Stop me if you’ve heard this before. A devastating plague has wiped out most of the Earth’s population, and the key to our survival lies in the hands of an unlikely and ill-equipped group of survivors. Now, make that plague one that kills everything with a Y chromosome and make the group consist of the last cisgender human man on earth, his pet monkey (also male), his insecure yet lethal bodyguard and the rogue lesbian geneticist who might be able to save humanity’s future. Now that’s an idea. This is the set up for Brian K. Vaughan and Pia Guerra’s seminal indie comic, “Y: The Last Man” (2002–08), and while the long-awaited TV adaptation keeps this engrossing premise, it adds elements that turn one of the best post-apocalyptic stories of the last two decades into a miserable snooze fest of a show.
I don’t want this to be too harsh considering the show’s circumstances. An adaptation of “Y” has been in the works since 2007 when New Line Cinema acquired the film rights and after years of development hell: With multiple scripts, a switch in format from movie to show, several cast changes and a revolving door of showrunners, this project had all the markings of a catastrophe. Yet when the dust had settled, the final cast and crew did their best to promote and spread it. They showed a clear passion and energy for the show that hinted it may not be as bad as most feared it would be after 14 years, and it shows in the final product for better and for worse. Everyone is here clearly trying to make a good show, they’re just trying too hard.
There are three distinct plotlines this season, each with their own strengths and fatal flaws. First is the journey of the titular last man, Yorick (yes, as in the skull from Hamlet. It makes sense, trust me). This is a standard apocalyptic road trip story, and by far the closest to the original comic, but it lacks any kind of levity or self-awareness. It’s draped in self-seriousness and muted colors to the point where the tone overshadows the admittedly solid cast. Ben Schnetzer as Yorick, Ashley Romans as Agent 355 and Diana Bang as Dr. Allison Mann are all good and their chemistry steadily improves throughout the season, but that’s the only bright spot in this mess of a story. It lacks a central drive and any sense of fun or surreality that made the original comic so endearing and different. It echoes the fundamental problem that this show doesn’t seem to understand: More story doesn’t always make a better story.
Next up is Hero (Olivia Thirlby), Yorick’s wayward sister, and her transgender friend Sam (Elliot Fletcher). Now, Sam’s inclusion is an obvious and admirable attempt to fix the lack of important transgender characters in the original comic, and Fletcher puts in the work to try and make his character relatable. And yet, it all feels pointless. The show portrays Sam with only two traits: He’s trans and he’s loyal to Hero. That’s it. And Hero herself is probably the least likeable character in the show, despite Thirlby’s best efforts. The attempts that the writing makes at having her be a sympathetic character with a difficult past only result in annoyance and frustration from the audience. Even when the pair meets Nora Brady (Marin Ireland) and Roxanne (Missi Pyle) with her cult of avenging women, little momentum is added, in fact it only makes this story feel more soap opera-y. The ideas here are interesting, but again, there’s too much bad writing to outweigh the otherwise good performances.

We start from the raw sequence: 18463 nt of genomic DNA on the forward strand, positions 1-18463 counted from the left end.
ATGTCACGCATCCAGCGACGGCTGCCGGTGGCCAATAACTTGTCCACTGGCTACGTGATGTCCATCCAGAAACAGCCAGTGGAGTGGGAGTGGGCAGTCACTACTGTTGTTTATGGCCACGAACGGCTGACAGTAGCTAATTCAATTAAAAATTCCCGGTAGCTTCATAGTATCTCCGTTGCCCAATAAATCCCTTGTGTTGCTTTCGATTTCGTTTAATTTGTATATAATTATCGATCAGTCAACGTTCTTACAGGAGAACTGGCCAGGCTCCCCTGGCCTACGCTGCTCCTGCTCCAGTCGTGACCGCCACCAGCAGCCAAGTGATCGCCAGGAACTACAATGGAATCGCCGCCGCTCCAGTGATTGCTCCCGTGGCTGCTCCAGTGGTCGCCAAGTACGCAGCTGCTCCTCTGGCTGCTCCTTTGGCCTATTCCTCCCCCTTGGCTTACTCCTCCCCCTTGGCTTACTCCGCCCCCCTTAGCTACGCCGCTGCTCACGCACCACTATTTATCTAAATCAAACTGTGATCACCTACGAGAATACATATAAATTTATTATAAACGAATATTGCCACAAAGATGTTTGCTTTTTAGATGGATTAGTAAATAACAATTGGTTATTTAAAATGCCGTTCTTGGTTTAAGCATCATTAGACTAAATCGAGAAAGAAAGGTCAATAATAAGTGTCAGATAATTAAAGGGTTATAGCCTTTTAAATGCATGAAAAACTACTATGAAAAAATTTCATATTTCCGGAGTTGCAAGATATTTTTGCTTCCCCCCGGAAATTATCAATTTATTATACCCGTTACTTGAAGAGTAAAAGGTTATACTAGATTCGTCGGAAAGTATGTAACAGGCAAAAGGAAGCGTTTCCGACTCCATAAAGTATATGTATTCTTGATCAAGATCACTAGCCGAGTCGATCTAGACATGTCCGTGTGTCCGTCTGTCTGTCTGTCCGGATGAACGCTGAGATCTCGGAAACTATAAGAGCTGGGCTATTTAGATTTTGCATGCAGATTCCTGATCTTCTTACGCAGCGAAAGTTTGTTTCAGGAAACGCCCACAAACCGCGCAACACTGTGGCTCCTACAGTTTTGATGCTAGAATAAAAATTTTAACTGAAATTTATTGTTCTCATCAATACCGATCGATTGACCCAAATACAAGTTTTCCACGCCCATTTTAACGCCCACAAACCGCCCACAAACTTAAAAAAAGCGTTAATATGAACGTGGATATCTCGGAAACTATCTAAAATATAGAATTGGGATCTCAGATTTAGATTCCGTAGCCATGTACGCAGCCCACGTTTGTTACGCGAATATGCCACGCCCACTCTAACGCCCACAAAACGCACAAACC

Last, and least, we have what’s left of the U.S. government holed up in the Pentagon being led by newly appointed President Jennifer Brown (Diane Lane), Yorick and Hero’s mother. Despite clear efforts from Diane Lane as President Brown and Amber Tamblyn as Kimberly Campbell Cunningham (daughter of the now-deceased conservative president), nothing about this story feels important. What was once a throwaway reference and cut-back in the original story has been expanded into a full third of the show with no real goal other than to make half-baked attempts at commentary on modern politics. All the allusions to current political figures and battles (drink every time someone calls someone a Nazi or Snowflake) just make the whole thing feel more tiresome, all culminating in a far too predictable and unsatisfying endgame.
I did my best to judge this show on its own merits, and even then it constantly failed. As a result of constant setbacks in production, the strong performances and clear passion behind the camera are just completely overruled by bad writing, useless additions to the story and lack of focus. If it wasn’t for the source material, I would have already forgotten this generic and formless adaptation existed. Truth be told, I may have already started.